9-18 Telling Stories

We counselors have heard some disturbing histories from our clients. This one is largely accurate. It is usually therapeutic when someone tells his or her story.

Telling Stories

In dark corners voices narrate

their lives, some strewn as

potato skins thrown to crows.

 

Dad beat me like he’d beat a man.

He was just mean and used to go to bars

to hurt people. One night

by a tomato row he grabbed ma’s head.

His thumb gouged her eye socket and

he dragged her nearly through the backyard.

Her eye bulges to this day. Ma never left him

 

even when he was off raising godalmighty hell.

 

Silt rose in my throat.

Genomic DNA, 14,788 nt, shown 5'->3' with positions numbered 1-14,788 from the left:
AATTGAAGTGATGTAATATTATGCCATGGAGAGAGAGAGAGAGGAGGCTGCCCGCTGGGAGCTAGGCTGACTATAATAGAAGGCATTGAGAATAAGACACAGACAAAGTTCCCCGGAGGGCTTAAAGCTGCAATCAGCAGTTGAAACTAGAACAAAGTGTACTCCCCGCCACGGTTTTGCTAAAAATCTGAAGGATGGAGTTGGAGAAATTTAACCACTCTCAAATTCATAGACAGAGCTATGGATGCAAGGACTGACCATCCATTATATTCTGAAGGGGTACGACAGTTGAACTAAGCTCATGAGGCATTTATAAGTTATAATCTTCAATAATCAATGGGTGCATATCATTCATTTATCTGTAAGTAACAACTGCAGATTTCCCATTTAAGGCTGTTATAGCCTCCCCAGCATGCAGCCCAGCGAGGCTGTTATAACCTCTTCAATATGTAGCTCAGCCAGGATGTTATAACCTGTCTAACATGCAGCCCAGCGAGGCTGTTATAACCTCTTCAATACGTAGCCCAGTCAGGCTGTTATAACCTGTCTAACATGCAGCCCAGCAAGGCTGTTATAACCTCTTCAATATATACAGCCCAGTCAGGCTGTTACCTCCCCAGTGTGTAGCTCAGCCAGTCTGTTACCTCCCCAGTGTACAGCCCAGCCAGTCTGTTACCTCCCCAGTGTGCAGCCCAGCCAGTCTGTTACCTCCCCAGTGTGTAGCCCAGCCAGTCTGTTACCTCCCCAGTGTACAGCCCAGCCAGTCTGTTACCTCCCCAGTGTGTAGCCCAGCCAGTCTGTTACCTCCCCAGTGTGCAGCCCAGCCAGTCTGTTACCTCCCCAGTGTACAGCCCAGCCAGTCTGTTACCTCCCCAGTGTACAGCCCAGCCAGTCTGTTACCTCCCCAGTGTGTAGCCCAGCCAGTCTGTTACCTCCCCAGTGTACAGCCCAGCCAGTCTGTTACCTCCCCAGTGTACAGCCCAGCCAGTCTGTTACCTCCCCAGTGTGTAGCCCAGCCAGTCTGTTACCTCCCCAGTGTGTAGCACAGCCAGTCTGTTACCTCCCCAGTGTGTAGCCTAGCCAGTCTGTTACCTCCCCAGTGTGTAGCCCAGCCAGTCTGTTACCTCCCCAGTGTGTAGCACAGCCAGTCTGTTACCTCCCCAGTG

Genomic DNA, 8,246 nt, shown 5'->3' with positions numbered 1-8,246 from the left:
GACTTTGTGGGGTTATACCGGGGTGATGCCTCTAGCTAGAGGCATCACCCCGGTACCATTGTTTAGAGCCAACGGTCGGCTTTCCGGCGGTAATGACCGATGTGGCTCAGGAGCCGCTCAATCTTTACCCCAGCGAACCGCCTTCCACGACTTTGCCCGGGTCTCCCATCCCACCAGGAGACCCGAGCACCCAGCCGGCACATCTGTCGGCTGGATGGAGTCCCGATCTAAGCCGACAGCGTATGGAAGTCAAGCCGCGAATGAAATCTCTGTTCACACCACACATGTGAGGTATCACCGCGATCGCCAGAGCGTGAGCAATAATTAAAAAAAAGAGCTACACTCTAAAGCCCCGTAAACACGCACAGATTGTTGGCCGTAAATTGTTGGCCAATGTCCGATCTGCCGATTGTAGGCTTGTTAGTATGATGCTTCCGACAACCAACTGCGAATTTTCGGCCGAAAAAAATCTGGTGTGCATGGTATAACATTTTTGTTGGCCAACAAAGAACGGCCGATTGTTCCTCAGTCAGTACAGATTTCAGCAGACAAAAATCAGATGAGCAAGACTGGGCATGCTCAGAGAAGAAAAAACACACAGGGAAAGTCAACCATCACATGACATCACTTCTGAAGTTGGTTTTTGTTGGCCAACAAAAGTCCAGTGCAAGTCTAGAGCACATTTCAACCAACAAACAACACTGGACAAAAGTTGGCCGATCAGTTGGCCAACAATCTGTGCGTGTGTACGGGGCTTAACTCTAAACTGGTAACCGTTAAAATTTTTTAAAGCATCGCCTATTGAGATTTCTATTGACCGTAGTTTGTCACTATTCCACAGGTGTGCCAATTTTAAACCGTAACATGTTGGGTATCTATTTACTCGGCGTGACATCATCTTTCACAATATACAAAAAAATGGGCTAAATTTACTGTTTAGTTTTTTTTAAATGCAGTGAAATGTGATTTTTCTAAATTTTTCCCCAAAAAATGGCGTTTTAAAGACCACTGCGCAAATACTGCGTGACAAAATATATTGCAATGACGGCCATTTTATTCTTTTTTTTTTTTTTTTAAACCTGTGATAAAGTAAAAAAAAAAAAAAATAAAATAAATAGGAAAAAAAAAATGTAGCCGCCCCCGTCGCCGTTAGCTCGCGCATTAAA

It ended when he was drunk out

on the couch and I beat him

and beat him and beat him with an egg skillet

until he opened a bloodshot eye

and I held a hawkbill by his eyeball

‘If you lay a hand on me again . . ..’

 

He never touched me after that.

Hardly ever eyeballed me, either.

 

He fluffs his beard with a mussel-shell thumbnail.

Shedding drop by drop, he is quenched.

 

What redemption can my pity bring?

 

Mine is the glint of blade across opened eyes.

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